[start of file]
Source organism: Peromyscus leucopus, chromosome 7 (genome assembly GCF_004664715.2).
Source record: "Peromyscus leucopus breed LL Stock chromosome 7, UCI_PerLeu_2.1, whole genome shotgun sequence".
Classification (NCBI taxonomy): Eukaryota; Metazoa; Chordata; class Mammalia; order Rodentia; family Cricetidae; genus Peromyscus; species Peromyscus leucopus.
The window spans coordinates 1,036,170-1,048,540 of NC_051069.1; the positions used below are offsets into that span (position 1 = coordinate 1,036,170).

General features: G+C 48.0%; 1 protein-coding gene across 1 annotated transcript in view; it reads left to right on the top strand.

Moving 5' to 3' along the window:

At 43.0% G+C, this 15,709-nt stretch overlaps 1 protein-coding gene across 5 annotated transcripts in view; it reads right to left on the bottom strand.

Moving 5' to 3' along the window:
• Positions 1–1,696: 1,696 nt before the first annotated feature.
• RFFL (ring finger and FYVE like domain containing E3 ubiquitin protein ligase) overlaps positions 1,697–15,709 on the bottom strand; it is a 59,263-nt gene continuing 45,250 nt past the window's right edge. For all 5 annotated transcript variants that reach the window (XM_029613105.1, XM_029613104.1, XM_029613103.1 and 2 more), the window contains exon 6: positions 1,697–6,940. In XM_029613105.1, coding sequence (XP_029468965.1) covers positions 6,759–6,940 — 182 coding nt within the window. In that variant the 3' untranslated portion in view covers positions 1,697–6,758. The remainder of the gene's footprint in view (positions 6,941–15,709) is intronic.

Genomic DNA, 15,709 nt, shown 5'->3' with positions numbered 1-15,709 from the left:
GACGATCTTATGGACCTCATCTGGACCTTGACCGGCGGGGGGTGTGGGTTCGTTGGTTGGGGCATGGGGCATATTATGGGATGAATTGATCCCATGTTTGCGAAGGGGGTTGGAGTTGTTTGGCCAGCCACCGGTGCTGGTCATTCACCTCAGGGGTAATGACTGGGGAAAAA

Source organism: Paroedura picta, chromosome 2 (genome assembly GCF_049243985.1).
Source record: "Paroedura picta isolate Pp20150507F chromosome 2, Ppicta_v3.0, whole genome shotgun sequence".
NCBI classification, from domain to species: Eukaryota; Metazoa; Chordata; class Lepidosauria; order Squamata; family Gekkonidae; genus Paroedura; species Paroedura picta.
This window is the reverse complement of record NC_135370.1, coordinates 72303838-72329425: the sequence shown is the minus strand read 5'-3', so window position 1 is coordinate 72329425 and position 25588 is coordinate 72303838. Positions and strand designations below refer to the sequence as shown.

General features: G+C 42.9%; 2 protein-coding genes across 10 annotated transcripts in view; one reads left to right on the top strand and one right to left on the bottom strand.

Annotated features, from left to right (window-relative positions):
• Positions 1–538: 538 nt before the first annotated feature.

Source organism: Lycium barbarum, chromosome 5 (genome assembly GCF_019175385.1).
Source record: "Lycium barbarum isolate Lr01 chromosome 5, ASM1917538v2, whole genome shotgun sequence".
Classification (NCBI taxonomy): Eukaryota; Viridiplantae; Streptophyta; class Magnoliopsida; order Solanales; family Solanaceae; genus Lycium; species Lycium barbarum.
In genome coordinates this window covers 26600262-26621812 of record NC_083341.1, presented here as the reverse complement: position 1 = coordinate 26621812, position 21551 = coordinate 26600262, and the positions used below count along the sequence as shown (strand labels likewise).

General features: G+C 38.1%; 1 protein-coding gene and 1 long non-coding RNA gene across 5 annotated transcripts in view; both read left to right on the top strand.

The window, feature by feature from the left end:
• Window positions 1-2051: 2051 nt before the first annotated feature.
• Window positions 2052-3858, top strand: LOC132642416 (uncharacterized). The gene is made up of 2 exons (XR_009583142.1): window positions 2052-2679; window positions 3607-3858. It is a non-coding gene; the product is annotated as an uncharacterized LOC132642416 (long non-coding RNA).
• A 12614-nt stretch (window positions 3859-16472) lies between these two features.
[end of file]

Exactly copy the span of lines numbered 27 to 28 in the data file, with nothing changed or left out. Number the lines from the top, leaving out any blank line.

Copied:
• Window positions 2052-3858, top strand: LOC132642416 (uncharacterized). The gene is made up of 2 exons (XR_009583142.1): window positions 2052-2679; window positions 3607-3858. It is a non-coding gene; the product is annotated as an uncharacterized LOC132642416 (long non-coding RNA).
• A 12614-nt stretch (window positions 3859-16472) lies between these two features.